Trump’s campaign trail started in Michigan and ended in Michigan.
Trump is expected to follow through on his campaign promises to overturn NAFTA and oppose the Trans-Pacific Partnership. He’ll bolster that promise by creating new infrastructure in the Midwest to accommodate more manufacturing opportunities. He wants to make America competitive again, by keeping Manufacturers in the United States.
It didn’t take long for Michigan to be mentioned in the first presidential debate. In his first appearance, Republican Donald Trump brought up Ford and auto jobs leaving Michigan while answering the first question from debate moderator Lester Holt.
Trump also brought up Ford’s plan to move all small-car production to Mexico, claiming it would cost jobs in the United States.
Manufacturing jobs in Michigan have been decreasing since the early 2000’s. Employment numbers from the Bureau of Labor Statistics show a long, slow shrinkage of manufacturing jobs in Michigan and nationally.
At the bottom of the recession some questioned whether Michigan had lost those manufacturing jobs forever, said James Hohman, assistant director of fiscal policy with the free-market think tank at The Mackinac Center.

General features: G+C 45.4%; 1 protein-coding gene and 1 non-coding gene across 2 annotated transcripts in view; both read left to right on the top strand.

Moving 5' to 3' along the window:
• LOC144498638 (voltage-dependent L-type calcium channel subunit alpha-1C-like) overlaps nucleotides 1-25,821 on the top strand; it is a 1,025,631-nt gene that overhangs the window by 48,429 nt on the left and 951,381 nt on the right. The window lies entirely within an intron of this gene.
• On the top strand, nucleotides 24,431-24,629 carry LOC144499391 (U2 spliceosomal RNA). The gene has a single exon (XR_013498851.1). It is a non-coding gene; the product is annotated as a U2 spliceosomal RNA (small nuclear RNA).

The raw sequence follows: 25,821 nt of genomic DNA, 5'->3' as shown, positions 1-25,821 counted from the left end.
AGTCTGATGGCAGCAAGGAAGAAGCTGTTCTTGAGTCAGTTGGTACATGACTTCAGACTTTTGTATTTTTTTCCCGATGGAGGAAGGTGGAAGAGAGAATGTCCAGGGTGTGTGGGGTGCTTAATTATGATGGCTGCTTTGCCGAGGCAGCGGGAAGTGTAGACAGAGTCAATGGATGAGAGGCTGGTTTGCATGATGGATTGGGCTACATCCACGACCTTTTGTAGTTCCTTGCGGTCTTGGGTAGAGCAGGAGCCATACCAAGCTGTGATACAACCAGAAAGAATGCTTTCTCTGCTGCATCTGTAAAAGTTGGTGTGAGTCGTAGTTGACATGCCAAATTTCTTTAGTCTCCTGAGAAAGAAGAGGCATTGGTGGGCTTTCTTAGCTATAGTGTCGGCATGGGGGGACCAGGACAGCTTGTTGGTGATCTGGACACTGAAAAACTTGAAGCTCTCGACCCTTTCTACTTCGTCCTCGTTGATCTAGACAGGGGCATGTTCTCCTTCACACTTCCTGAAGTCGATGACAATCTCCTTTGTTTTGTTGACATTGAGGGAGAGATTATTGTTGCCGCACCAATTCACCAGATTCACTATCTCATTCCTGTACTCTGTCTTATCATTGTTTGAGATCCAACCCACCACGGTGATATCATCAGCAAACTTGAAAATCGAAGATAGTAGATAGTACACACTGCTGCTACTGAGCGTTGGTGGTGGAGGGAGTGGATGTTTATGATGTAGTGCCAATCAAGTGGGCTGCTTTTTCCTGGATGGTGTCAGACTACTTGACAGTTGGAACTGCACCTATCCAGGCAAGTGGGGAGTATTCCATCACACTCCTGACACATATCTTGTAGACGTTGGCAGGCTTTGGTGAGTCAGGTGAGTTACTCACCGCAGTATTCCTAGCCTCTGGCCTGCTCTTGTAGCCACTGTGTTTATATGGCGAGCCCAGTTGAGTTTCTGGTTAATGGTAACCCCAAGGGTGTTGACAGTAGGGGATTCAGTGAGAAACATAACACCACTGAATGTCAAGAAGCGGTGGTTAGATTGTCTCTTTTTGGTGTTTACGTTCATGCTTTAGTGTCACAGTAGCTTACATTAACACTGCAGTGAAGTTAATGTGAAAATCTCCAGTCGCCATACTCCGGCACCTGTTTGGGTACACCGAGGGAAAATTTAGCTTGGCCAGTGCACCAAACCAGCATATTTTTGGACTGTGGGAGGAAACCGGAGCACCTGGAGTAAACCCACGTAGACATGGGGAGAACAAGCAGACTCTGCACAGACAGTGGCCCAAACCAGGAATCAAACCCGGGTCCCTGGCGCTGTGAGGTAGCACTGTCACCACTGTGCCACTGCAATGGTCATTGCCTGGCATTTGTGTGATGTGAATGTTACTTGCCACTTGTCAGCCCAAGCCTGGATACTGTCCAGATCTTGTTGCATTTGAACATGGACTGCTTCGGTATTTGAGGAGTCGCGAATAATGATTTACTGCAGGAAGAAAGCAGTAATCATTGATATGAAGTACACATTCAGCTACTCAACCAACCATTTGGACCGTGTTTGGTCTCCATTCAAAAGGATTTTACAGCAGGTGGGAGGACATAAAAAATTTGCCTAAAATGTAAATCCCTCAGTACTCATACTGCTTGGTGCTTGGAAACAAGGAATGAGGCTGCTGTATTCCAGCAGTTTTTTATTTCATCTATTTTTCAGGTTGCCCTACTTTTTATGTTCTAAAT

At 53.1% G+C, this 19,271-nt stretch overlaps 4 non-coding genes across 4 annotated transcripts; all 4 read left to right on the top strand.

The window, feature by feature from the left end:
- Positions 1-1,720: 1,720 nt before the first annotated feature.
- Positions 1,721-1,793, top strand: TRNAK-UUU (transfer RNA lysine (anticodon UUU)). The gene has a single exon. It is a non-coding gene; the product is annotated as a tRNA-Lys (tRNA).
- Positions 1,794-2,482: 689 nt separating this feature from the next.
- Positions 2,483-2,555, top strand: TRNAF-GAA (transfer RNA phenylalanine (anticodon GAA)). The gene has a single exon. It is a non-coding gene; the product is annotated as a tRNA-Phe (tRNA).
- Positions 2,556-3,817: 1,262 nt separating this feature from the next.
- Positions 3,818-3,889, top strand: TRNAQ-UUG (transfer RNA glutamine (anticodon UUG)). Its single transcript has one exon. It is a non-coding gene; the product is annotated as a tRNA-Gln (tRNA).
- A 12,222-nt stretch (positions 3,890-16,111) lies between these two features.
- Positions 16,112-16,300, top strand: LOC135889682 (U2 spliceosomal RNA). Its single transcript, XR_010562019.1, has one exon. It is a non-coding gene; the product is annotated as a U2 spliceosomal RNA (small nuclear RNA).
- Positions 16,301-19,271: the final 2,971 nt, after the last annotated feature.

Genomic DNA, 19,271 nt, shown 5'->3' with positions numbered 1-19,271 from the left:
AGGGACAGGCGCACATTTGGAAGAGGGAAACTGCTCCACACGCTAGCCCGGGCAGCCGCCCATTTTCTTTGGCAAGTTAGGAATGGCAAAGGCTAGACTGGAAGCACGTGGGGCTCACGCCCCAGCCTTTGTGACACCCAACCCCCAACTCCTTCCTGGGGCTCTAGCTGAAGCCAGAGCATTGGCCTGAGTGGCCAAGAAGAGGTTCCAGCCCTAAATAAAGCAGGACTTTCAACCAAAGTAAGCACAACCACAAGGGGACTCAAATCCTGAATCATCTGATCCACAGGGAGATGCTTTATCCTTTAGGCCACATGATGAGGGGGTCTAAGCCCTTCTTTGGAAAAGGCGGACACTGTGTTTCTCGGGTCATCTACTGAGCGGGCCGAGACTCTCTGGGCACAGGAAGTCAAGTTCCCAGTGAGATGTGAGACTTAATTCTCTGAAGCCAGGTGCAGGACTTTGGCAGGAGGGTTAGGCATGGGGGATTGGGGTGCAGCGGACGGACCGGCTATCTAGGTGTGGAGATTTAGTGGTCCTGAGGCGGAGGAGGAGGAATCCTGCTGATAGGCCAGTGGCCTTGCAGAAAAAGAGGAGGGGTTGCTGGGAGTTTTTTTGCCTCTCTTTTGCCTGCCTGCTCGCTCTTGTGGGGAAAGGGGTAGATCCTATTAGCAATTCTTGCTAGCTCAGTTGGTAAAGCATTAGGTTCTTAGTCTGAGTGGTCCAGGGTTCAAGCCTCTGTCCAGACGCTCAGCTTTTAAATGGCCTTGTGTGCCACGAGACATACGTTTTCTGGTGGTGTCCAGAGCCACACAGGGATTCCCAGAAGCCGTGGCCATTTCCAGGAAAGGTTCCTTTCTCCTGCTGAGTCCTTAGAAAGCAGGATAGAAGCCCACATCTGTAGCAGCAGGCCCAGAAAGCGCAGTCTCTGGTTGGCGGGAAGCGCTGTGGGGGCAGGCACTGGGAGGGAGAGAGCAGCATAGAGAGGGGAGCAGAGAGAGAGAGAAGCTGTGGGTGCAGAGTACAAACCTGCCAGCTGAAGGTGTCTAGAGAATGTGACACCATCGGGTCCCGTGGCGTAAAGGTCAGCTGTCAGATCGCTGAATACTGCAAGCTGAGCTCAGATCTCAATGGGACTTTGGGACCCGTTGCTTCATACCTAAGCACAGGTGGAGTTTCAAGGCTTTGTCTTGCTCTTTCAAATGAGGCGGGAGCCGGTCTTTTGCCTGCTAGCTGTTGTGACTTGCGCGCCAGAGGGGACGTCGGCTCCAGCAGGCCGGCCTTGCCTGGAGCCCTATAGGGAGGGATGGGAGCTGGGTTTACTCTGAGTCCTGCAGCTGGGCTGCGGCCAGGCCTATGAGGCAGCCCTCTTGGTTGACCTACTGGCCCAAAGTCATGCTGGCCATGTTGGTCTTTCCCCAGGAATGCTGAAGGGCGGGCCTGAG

The National Association of Manufacturers sent a letter to Trump after the election, pledging to look for areas where it can work productively with the new administration. The letter, signed by 1,100 members of the Washington, D.C. trade group, came after a lack of CEO support for Trump during the election and a campaign during which the then-candidate promised high costs to US manufacturers who import goods produced in other countries.
Trump also threatened to rip up trade deals like the North American Free Trade Agreement, which affected the value of the Mexican peso overnight. Many Michigan manufacturers have operations in Mexico.
In Huron Township, MI over 1,100 jobs are comprised of the manufacturing companies in the Local Development Finance Authority. Two of the businesses actually happen to be relocated from well known Europe operators, Brose and Inergy. The LDFA has recently opened plans for a LDFA2 District that has plenty of square footage for growth of manufacturing in Michigan. Contact R.P. Lilly for more information, 734-753-4466 Ex. 115.